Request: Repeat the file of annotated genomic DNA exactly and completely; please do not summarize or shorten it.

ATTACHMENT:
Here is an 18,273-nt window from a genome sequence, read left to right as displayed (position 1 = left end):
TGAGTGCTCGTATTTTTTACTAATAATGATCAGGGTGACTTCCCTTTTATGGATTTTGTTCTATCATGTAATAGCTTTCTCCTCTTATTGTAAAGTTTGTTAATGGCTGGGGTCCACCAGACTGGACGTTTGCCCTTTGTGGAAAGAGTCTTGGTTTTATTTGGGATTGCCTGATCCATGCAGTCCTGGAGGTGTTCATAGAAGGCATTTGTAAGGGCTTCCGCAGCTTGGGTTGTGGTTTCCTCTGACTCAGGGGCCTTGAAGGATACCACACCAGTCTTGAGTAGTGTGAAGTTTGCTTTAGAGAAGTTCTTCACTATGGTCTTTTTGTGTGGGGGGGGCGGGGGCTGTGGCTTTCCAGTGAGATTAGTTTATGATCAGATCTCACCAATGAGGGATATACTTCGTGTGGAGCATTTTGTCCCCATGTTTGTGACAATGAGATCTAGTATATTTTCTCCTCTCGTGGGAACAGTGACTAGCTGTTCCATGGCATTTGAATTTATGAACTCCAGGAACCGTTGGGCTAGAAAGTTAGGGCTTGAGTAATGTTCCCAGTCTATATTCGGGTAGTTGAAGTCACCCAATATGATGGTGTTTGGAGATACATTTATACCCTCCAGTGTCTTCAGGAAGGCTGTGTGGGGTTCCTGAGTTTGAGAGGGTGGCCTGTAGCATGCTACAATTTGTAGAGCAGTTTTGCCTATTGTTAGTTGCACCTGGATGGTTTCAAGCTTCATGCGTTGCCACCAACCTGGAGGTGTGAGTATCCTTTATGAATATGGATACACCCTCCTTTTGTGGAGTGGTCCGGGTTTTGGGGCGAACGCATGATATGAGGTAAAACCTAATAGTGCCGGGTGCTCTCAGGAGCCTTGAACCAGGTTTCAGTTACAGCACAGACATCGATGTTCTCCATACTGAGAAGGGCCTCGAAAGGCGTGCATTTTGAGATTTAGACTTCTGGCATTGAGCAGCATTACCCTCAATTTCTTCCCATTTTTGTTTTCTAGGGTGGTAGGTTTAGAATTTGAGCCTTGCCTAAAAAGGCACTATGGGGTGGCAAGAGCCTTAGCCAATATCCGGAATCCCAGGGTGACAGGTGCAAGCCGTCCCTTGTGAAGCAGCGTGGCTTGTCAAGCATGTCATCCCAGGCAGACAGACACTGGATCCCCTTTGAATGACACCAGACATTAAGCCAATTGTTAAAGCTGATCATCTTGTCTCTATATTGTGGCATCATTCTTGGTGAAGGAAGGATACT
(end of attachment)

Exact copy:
Here is an 18,273-nt window from a genome sequence, read left to right as displayed (position 1 = left end):
TGAGTGCTCGTATTTTTTACTAATAATGATCAGGGTGACTTCCCTTTTATGGATTTTGTTCTATCATGTAATAGCTTTCTCCTCTTATTGTAAAGTTTGTTAATGGCTGGGGTCCACCAGACTGGACGTTTGCCCTTTGTGGAAAGAGTCTTGGTTTTATTTGGGATTGCCTGATCCATGCAGTCCTGGAGGTGTTCATAGAAGGCATTTGTAAGGGCTTCCGCAGCTTGGGTTGTGGTTTCCTCTGACTCAGGGGCCTTGAAGGATACCACACCAGTCTTGAGTAGTGTGAAGTTTGCTTTAGAGAAGTTCTTCACTATGGTCTTTTTGTGTGGGGGGGGCGGGGGCTGTGGCTTTCCAGTGAGATTAGTTTATGATCAGATCTCACCAATGAGGGATATACTTCGTGTGGAGCATTTTGTCCCCATGTTTGTGACAATGAGATCTAGTATATTTTCTCCTCTCGTGGGAACAGTGACTAGCTGTTCCATGGCATTTGAATTTATGAACTCCAGGAACCGTTGGGCTAGAAAGTTAGGGCTTGAGTAATGTTCCCAGTCTATATTCGGGTAGTTGAAGTCACCCAATATGATGGTGTTTGGAGATACATTTATACCCTCCAGTGTCTTCAGGAAGGCTGTGTGGGGTTCCTGAGTTTGAGAGGGTGGCCTGTAGCATGCTACAATTTGTAGAGCAGTTTTGCCTATTGTTAGTTGCACCTGGATGGTTTCAAGCTTCATGCGTTGCCACCAACCTGGAGGTGTGAGTATCCTTTATGAATATGGATACACCCTCCTTTTGTGGAGTGGTCCGGGTTTTGGGGCGAACGCATGATATGAGGTAAAACCTAATAGTGCCGGGTGCTCTCAGGAGCCTTGAACCAGGTTTCAGTTACAGCACAGACATCGATGTTCTCCATACTGAGAAGGGCCTCGAAAGGCGTGCATTTTGAGATTTAGACTTCTGGCATTGAGCAGCATTACCCTCAATTTCTTCCCATTTTTGTTTTCTAGGGTGGTAGGTTTAGAATTTGAGCCTTGCCTAAAAAGGCACTATGGGGTGGCAAGAGCCTTAGCCAATATCCGGAATCCCAGGGTGACAGGTGCAAGCCGTCCCTTGTGAAGCAGCGTGGCTTGTCAAGCATGTCATCCCAGGCAGACAGACACTGGATCCCCTTTGAATGACACCAGACATTAAGCCAATTGTTAAAGCTGATCATCTTGTCTCTATATTGTGGCATCATTCTTGGTGAAGGAAGGATACT